Laurel Valley Race Report 2008

I love this race. I love this race. I love this race.

laurel valley whitewater falls

One of the interesting allures of Claude Sinclair’s, self-supported Laurel Valley Whitewater Run is the fact that no one truly knows how far it is. The route is very difficult both in terrain, and the amount of climb, which leads many runners to clock times roughly one-to-two hours longer than their typical 50K, but is it really 40 miles?

I have my own ideas, and I think the race is closer to 35 miles, than to 40, but here are some elements that certainly make it seem like 40 miles:

A Week of Excitement Leading up to the Race

I have been training my ass off.

Part of it’s been left on the trails, and a lot of it’s been left in my CrossFit gym, but I t’aint got much ass left.

I was excited about running this race again this year for many reasons, but primarily, I knew that my performance in this race would be a solid indicator of where I am with my training leading into my first 100-miler at Superior.

I was very excited, but also a little nervous. I promised the RD, Claude, that I would clock a respectable finish time so that I would be granted a 6:00 a.m. start with the veteran Laurel Valley runners. I like Claude and did not want to disappoint.

3, 2, 1 Go!

I’m a little bummed that I’ve never had the opportunity to start LV to the sound of Claude firing an old Civil War musket, but “3,2,1 Go!” works ok too, I guess… {grins}

Now, typically in my race reports, I offer a blow-by-blow account of the race, my individual experiences, and the people I met, but this year, in this race, it was mostly uneventful. I ran seven of the eight hours completely alone …making that an individual and unique experience of it’s own.

To sum it up – I just ran. – and stayed focused on three specific goals:

I ran with those things in mind, and just soaked up the Jurassic environment around me.

I finished the race in 8:42, over three hours better than last year’s 12:14, and most importantly, although I was fatigued, I was not completely wrecked, and I now feel a little more confident leading into my first 100.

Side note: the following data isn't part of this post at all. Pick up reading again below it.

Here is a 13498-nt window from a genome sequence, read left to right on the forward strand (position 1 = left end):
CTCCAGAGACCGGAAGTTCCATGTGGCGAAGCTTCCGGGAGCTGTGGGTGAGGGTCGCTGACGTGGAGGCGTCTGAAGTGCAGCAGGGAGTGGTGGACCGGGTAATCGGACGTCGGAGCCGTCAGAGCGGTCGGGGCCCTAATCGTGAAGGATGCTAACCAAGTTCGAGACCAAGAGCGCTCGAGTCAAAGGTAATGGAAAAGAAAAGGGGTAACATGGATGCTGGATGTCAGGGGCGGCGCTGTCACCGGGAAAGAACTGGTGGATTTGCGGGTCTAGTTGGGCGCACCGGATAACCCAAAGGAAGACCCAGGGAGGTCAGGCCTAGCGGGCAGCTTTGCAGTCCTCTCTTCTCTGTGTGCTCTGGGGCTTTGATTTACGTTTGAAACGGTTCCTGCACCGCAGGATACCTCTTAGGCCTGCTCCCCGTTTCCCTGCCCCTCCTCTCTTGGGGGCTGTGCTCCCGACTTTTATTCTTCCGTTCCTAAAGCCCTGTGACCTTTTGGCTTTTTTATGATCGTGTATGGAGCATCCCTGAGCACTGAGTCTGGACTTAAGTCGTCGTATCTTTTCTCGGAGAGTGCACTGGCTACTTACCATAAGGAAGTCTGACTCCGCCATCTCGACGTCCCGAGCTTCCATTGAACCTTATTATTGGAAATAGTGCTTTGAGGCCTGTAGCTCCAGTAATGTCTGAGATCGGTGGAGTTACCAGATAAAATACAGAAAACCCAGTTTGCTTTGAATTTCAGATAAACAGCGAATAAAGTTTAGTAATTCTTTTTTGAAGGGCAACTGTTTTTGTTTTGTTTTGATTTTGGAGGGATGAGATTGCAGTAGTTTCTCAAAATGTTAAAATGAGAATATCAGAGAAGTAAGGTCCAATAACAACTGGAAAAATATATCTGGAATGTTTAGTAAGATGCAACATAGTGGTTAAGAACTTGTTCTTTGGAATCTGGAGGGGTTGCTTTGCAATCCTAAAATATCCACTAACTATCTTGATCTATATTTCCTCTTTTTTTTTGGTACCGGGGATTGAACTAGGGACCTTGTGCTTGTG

I’m sorry to make this all about ME, but I have been really focused on both Laurel Valley and my upcoming 100. Below are some of the elements that I believe are making a huge difference in my training – and I believe it’s a combination of all these things, and none more important than the other.

Run Those Uphills If You Can

I know we hear a lot about walking the uphills, but I believe it’s all in how you train combined with the total distance of the race. I have been training extensively on the Appalachian Trail and increasing my uphill running over time to a level where I can almost run the entire AT approach trail {almost - Black’s still kicks my ass}

I aspire to be a gnarly mountain runner. The people around me that I look up to like Byron Backer, Sally Brooking, Janice Anderson, Marty Coleman, etc… all seem to run uphill and they are gnarly mountain runners.

Employing this training strategy REALLY made the difference in this race for me.

There is so much climbing in this race that if you walk all the uphill sections, you’ll be walking more than you’ll be running.

Trim the Fat

Last year I was 215-ish pounds at Laurel Valley.

This year, I came in at a designed 195 lbs.

This helped a bunch with feeling nimble and comfortable throughout the race. Plus, since one must carry so much water and nutrition based on the self-supported element of the race, there’s a lot of added weight in the form of water bladder packs and hand-held bottles.

My continued goal is to get down five more pounds, to 190, by the Superior 100 next month.

…185 by Mountain Masochist in November.

Strength Training Rocks the House

CrossFit baby!

I drank the juice and am a believer forever. It’s stunning how much strength, power, fat loss, and all-around fitness gain that I can contribute to CrossFit training.

CrossFit’s really nothing new – it’s just hard – which somehow got lost over time during the fitness revolution. It’s like self-induced, Army boot camp fitness training.

Get some! You’ll never look back.

Running on Beefy Trail

I like technical, gnarly, single track. I like to be deep in the woods, buried in the mountains, running point to point; therefore, I have been training on similar terrain.